And so he wept.  And then I wept.  He wept for me.  But also for his own pain.  In my pain, he saw his own.  He finally confronted his own, full-face.  He finally wept for the way he’d suffered!

And why did I weep?  Because I now felt such relief.

sky rope poetry blog
© 2017, Michael R. Patton

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something to regain

“Freedom’s just another name for nothing left to lose.”
      — from Me and Bobbie McGee, by Kris Kristofferson

When I first heard that line, years ago, I thought to myself, “What a beautiful idea!”

But I now see a dark side to that equation…

In some ways, the hippie hitchhiker of the song is not so different from the gunman who entered a church in Charleston, South Carolina and killed nine people*…

…or from many other young men like him.

Like the hippie, they’re rebelling.  Seeing no place for themselves in the world they’ve been given, they’ve rejected that world.  They’ve rejected its values, its beliefs.   They’ve leapt from the established foundation.  It means nothing to them, so what have they to lose?

Unfortunately, like the hippie, they lack a solid replacement for that foundation.  Thus, they dangle in midair.

But here’s the difference:

The hippie hitchhiker doesn’t just love Bobbie McGee—he loves life.  He may be lost, he may be searching, but wherever he goes, he will see love, will experience love.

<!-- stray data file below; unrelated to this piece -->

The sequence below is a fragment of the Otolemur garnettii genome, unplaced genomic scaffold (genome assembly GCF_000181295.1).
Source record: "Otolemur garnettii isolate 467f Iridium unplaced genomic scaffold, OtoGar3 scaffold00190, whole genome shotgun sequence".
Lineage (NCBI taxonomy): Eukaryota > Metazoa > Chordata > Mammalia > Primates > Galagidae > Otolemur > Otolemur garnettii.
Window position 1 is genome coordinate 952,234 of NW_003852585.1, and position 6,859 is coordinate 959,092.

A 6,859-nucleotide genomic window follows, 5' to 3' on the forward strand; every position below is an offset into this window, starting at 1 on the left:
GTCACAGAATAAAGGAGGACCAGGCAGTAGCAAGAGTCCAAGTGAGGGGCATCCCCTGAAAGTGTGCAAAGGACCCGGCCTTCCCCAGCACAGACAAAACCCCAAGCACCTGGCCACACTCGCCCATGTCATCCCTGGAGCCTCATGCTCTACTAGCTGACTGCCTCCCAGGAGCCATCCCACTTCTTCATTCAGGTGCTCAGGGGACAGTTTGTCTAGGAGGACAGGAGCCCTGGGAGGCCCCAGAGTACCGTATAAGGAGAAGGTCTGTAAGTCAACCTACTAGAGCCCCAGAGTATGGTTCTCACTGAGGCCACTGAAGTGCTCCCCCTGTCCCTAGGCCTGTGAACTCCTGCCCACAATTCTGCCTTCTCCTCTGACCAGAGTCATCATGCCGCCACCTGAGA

Even though he’s rejected traditional religion, he will enter a Black church and join the choir in a gospel song.  Their love stirs his love.  He wants to engage with the world…

…and those other rebels do not.  They see only the ugliness and falsehood of their culture.  Everything’s a sham.

As I see it, they haven’t yet made peace with the contradiction.  The dilemma we all face…

As an individual stumbles into adulthood, he must come to terms with the inescapable contradictions of living in a civil society…

How do we reconcile ourselves to a society that espouses one value, yet rewards the opposite value?  That honors criminals while punishing honest folk?  That cheapens beauty and worships trash?  No, everything isn’t a sham, but too much is.  How can we live in such world without giving in or being eaten alive by our outrage?